NYC closer to 'Blue Highway' initiative that shifts freight transportation to waterways

The plan, introduced in 2019, gained urgency during the COVID-19 pandemic as e-commerce surged.

Edric Robinson

Mar 6, 2024, 11:55 PM

Updated 47 days ago

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In an effort to revolutionize freight transportation, New York City officials are preparing to roll out the "Blue Highway" initiative, which aims to shift freight transportation from roads to waterways through the activation of six waterfront landings across the five boroughs. This includes one in the Bronx, two in Brooklyn and three in Manhattan.
"We’re envisioning a different use of our waterways," said Jennifer Sun, executive vice president of the Planning Division at the NYC Economic Development Corporation (EDC).
The plan, introduced in 2019, gained urgency during the COVID-19 pandemic as e-commerce surged. Sun emphasizes that the exponential growth in e-commerce, projected to increase by over 60% in the next 20 years, is unsustainable for the city's already congested streets.
"Current roadways and streets are already congested," Sun explained. "They experience a lot of wear and tear, and there's increasingly more conflicts with pedestrians. We also need to reduce emissions because of the climate imperative."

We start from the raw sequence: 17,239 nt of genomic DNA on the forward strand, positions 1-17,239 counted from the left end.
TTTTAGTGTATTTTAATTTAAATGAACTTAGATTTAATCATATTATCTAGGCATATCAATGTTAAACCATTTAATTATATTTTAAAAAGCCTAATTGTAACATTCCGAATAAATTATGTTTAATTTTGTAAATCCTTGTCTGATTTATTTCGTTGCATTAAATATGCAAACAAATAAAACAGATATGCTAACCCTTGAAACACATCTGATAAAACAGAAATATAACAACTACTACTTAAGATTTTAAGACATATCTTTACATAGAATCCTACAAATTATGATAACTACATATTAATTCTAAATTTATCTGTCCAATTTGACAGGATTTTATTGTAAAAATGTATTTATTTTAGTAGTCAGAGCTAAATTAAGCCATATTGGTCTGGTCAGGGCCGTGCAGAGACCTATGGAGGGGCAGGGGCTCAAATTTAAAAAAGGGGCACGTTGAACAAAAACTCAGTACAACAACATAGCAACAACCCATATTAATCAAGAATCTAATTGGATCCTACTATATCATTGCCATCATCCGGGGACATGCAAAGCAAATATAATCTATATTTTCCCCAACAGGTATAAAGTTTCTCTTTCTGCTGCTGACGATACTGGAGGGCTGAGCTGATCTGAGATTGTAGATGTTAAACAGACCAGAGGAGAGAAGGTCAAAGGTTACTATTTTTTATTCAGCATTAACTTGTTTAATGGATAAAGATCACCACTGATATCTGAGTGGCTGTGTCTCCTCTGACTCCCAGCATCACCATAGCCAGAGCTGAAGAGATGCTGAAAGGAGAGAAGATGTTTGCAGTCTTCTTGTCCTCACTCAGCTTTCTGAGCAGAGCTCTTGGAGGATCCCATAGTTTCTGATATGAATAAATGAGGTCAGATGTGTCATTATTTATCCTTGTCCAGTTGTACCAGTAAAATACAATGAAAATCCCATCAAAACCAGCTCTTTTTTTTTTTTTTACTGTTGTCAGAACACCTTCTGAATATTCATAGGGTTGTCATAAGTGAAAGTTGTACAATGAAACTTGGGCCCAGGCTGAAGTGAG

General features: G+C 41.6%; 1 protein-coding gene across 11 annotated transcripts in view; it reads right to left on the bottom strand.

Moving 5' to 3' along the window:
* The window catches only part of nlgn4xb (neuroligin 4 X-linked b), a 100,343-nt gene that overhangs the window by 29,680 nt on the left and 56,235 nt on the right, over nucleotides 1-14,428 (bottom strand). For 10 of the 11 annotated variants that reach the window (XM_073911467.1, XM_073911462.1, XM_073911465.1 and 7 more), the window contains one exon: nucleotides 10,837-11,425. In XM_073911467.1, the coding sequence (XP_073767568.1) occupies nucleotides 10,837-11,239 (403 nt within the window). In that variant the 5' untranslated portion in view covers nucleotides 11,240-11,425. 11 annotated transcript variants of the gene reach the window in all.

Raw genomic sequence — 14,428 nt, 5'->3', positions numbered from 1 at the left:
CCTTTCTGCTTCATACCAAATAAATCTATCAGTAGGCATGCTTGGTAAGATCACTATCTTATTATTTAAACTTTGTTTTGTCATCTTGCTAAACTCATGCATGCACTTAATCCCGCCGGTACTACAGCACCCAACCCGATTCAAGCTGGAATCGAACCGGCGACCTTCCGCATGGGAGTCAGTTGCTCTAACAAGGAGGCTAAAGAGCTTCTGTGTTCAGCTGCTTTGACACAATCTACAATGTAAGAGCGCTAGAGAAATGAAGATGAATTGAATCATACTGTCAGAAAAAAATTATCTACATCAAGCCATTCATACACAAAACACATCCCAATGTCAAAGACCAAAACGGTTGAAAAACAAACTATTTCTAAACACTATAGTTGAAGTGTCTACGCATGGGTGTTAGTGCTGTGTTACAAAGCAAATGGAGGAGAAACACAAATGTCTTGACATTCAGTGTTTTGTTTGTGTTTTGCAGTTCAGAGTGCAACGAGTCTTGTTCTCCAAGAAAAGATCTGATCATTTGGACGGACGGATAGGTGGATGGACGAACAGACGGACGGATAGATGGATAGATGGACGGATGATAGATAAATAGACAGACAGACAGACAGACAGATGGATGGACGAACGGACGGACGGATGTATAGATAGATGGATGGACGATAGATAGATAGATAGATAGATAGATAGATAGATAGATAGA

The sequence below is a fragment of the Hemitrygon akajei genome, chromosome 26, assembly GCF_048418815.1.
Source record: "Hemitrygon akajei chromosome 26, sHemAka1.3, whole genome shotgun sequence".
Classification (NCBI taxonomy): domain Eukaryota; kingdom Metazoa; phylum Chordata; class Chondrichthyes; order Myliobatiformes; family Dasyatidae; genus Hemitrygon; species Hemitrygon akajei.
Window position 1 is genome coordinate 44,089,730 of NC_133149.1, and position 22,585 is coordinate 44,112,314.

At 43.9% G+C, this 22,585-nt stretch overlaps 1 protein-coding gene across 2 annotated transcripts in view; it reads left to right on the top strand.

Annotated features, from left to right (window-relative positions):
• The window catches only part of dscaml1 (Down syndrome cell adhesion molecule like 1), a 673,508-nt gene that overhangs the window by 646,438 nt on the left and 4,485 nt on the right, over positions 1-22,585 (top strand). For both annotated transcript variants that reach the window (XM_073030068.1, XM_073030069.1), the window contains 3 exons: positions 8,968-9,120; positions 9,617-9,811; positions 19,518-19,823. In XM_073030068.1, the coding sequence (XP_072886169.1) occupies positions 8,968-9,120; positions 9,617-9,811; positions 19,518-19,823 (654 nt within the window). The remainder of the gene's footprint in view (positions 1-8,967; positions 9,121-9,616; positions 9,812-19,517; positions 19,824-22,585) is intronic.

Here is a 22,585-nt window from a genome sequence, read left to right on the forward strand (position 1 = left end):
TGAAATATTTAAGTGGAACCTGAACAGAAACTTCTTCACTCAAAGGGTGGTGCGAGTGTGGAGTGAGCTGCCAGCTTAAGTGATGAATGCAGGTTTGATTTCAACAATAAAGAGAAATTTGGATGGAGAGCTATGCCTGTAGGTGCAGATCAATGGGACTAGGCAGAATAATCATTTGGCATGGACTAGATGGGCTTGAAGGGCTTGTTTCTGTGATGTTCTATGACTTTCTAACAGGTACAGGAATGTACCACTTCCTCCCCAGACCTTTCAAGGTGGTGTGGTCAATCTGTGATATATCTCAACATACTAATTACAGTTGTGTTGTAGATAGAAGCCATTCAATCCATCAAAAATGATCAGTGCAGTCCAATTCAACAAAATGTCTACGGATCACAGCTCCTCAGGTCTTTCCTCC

“About 90% of goods move in and out the city by trucks,” said Kevin Garcia, senior transportation planner at the NYC Environmental Justice Alliance.
While applauding the waterway plan, Garcia raises concerns about potential environmental impacts. Garcia warns against shifting emissions to the marine side. He also advocates for a Senate bill to regulate air quality and emissions from warehouse facilities.
"We're seeing a clustering of last-mile warehouses in environmental justice communities," Garcia said. "Folks that have to wake up and live with these facilities have no input, so we want to make sure these warehouse operators are being good neighbors."
Sun admits that while the initiative doesn’t solve the problem entirely, many neighborhoods where there’s heavy truck deliveries will see a difference. She also says there’s a growing signal from the private sector to invest in hybrid or electric powered vessels to transport freight by water.
"The vision is that all those pieces of the supply chain overtime will become greener, electric, and have zero impact on our climate," said Sun.
The EDC aims for substantial completion of the infrastructure of all six landings by the end of 2025.


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